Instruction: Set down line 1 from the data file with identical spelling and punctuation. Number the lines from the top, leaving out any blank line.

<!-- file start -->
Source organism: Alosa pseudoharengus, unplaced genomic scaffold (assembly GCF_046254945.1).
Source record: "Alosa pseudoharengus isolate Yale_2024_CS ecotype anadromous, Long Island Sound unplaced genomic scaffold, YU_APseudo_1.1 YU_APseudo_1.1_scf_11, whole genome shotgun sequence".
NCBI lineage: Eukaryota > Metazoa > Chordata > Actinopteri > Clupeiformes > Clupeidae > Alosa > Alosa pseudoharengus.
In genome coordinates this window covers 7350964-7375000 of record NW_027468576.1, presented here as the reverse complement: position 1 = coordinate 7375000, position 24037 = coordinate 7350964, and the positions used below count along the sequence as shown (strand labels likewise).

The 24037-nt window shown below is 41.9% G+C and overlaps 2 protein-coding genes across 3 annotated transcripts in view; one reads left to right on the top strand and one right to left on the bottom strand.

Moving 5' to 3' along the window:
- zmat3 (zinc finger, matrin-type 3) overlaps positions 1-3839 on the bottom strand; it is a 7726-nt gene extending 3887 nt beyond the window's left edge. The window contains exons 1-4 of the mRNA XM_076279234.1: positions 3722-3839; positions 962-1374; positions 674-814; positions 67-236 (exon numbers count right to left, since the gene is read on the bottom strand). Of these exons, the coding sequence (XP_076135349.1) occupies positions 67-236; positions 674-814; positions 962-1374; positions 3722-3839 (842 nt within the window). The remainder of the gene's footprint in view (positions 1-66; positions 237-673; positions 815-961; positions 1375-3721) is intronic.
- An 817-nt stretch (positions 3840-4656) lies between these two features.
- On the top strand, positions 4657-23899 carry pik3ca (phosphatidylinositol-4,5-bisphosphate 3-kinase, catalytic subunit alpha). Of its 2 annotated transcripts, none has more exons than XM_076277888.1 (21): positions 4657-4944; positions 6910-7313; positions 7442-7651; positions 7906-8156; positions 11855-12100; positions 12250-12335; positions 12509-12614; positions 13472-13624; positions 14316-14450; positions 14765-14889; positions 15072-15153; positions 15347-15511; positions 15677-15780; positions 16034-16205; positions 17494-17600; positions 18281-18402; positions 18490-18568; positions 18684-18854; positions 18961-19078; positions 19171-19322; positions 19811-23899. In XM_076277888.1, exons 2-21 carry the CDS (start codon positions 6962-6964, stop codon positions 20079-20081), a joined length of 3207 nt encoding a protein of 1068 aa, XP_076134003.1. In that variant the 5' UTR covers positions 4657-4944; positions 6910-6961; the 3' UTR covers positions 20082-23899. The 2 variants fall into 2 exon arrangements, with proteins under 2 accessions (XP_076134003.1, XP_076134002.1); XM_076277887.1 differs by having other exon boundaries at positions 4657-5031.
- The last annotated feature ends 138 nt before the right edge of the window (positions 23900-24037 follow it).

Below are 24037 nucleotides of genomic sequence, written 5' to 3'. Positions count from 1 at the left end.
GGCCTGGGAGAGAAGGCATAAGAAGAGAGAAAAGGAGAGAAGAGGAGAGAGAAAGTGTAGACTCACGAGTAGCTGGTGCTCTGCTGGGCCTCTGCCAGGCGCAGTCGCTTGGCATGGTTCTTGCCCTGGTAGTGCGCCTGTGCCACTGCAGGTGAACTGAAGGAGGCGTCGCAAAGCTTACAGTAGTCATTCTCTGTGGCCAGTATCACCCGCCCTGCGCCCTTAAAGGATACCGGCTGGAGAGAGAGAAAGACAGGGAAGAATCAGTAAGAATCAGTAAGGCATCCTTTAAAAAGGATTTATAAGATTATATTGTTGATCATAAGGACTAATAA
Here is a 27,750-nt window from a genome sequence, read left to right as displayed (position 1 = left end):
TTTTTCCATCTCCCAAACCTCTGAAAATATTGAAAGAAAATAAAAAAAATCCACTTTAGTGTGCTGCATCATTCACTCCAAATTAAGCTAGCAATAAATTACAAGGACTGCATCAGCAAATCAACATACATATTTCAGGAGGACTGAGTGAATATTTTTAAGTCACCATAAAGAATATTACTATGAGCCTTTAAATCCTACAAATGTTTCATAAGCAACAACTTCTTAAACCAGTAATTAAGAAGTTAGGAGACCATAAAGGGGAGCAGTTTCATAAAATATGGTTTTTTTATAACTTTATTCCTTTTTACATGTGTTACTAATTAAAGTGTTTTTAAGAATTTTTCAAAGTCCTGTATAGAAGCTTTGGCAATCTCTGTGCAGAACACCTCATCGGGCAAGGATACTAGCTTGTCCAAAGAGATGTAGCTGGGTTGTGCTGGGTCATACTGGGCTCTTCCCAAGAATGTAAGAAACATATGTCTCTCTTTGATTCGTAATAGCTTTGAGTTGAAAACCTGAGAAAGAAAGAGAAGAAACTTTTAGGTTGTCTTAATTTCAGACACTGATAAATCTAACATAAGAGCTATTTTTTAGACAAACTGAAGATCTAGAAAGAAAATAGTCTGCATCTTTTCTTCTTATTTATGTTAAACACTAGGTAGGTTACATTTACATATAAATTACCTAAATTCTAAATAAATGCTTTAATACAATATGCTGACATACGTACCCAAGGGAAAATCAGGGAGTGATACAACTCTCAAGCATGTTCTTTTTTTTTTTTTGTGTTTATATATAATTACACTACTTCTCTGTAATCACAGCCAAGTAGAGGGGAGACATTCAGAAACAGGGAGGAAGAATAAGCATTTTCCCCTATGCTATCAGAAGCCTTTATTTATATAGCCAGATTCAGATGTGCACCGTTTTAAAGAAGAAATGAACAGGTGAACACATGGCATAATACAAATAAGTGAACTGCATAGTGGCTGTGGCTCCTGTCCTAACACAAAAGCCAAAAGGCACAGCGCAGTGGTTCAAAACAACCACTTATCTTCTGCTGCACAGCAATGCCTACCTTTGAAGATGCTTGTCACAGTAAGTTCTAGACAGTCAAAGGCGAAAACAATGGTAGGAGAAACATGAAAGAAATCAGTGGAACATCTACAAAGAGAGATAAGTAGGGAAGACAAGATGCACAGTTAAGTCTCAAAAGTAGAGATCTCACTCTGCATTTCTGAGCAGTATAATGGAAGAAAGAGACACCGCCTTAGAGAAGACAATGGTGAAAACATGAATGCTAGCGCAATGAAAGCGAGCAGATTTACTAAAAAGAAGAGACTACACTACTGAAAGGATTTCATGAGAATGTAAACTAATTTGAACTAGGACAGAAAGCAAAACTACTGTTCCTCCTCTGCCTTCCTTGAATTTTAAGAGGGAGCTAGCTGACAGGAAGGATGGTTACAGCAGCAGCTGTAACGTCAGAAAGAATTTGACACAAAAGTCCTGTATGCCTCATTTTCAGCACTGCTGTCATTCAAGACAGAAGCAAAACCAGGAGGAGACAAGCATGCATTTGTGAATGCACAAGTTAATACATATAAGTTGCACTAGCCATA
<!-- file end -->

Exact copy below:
Source organism: Alosa pseudoharengus, unplaced genomic scaffold (assembly GCF_046254945.1).